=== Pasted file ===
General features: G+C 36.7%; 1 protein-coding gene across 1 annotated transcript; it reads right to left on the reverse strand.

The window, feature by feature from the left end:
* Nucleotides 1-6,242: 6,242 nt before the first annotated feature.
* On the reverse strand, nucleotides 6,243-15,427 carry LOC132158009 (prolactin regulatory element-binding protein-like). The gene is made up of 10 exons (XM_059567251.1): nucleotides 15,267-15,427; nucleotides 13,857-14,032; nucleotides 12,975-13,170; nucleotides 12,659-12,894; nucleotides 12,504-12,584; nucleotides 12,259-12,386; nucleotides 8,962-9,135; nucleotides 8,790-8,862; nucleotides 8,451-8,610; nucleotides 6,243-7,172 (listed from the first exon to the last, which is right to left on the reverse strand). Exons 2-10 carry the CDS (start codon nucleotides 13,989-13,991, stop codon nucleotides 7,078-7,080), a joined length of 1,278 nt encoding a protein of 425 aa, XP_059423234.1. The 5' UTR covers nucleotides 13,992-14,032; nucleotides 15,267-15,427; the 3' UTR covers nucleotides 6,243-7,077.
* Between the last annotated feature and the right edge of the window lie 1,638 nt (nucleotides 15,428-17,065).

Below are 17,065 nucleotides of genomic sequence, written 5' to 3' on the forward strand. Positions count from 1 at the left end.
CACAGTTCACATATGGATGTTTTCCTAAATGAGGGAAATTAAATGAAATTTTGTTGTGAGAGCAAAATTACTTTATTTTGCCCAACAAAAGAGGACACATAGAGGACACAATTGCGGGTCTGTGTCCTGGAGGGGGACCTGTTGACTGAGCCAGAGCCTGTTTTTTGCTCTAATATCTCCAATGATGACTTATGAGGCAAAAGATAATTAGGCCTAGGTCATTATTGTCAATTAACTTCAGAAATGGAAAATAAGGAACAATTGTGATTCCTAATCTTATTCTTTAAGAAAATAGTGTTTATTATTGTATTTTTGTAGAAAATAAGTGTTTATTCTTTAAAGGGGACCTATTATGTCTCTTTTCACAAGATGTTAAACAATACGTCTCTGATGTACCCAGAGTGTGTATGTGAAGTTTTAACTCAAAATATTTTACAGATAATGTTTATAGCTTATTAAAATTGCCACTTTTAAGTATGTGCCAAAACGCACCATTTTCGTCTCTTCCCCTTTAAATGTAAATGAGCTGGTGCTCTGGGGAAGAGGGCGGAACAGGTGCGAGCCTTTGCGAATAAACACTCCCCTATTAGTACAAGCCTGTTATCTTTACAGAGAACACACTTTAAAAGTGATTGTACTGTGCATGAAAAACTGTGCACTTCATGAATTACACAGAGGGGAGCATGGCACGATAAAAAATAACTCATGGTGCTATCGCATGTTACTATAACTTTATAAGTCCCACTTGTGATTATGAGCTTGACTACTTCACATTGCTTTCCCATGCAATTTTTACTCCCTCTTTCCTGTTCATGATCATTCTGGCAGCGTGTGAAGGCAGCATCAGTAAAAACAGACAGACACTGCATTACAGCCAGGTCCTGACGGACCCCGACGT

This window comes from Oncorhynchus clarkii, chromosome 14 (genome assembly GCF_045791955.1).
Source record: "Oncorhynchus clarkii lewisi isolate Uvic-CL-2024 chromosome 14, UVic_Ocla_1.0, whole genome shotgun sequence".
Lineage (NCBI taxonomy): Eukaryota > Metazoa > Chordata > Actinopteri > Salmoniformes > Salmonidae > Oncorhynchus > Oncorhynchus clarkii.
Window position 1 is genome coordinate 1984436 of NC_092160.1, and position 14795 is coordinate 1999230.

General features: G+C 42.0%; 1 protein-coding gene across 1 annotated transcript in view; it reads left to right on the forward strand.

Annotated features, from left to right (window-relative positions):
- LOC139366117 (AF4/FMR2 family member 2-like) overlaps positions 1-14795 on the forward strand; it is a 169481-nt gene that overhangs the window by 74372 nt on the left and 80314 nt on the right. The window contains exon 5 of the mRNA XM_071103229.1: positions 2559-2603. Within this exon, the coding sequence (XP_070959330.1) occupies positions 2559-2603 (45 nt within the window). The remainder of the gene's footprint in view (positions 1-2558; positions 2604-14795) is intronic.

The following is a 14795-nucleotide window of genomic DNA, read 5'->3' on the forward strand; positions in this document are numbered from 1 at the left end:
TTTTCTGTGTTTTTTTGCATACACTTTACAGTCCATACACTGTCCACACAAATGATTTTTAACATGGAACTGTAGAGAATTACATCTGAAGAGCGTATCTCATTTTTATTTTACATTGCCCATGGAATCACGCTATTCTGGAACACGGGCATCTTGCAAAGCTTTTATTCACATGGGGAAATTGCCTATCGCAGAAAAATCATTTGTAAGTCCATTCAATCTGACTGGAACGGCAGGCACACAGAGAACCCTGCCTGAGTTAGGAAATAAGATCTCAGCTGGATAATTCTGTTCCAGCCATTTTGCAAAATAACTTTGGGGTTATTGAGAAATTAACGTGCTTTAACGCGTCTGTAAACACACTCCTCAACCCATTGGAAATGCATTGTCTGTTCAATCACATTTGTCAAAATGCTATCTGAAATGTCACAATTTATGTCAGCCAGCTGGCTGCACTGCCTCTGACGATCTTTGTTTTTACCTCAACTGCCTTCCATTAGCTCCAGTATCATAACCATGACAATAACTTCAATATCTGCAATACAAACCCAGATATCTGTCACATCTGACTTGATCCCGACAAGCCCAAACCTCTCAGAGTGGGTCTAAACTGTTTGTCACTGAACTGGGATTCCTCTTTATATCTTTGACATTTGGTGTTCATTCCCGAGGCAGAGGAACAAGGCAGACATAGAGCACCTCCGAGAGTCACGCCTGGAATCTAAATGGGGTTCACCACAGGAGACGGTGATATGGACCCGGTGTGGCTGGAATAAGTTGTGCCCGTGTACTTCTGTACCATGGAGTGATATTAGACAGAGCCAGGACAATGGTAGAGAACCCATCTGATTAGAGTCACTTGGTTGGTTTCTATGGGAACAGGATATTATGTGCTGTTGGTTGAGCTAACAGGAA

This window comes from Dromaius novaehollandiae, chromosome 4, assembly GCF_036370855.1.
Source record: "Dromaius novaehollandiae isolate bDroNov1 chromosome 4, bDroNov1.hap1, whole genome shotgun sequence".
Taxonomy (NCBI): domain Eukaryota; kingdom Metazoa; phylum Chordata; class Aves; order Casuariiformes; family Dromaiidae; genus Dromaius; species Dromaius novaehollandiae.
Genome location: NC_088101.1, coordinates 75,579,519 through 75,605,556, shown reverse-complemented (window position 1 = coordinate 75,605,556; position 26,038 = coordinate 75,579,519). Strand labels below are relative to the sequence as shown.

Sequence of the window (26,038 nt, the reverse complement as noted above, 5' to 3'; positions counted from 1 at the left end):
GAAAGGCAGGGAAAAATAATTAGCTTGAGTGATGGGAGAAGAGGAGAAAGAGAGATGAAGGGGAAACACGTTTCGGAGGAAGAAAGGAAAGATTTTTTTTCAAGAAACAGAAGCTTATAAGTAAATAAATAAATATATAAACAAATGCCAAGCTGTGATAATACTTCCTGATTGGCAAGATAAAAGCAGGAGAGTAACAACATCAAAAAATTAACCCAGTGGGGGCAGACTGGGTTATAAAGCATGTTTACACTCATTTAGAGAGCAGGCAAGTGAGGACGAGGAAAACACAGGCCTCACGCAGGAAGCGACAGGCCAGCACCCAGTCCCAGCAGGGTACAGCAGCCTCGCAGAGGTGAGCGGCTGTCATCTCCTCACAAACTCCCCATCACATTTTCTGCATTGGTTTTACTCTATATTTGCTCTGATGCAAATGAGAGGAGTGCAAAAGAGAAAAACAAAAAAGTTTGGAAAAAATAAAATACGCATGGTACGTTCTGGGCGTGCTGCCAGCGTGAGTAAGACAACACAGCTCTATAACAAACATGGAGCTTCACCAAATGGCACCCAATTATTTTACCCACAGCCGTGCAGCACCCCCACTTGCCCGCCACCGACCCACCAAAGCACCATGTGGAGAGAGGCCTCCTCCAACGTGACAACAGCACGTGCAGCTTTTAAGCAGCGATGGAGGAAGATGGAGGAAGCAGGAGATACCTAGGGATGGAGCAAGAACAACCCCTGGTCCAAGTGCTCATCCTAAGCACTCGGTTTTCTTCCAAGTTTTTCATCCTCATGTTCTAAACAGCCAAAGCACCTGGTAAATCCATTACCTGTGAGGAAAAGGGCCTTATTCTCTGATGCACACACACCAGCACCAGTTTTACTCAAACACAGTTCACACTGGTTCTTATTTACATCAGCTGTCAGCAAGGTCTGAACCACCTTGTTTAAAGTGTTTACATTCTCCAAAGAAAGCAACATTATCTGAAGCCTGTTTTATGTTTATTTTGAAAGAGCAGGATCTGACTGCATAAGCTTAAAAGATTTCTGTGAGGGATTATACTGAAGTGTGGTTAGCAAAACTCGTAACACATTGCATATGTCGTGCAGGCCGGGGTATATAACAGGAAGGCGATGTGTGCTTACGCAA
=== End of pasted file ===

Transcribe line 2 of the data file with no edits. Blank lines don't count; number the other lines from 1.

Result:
The window, feature by feature from the left end: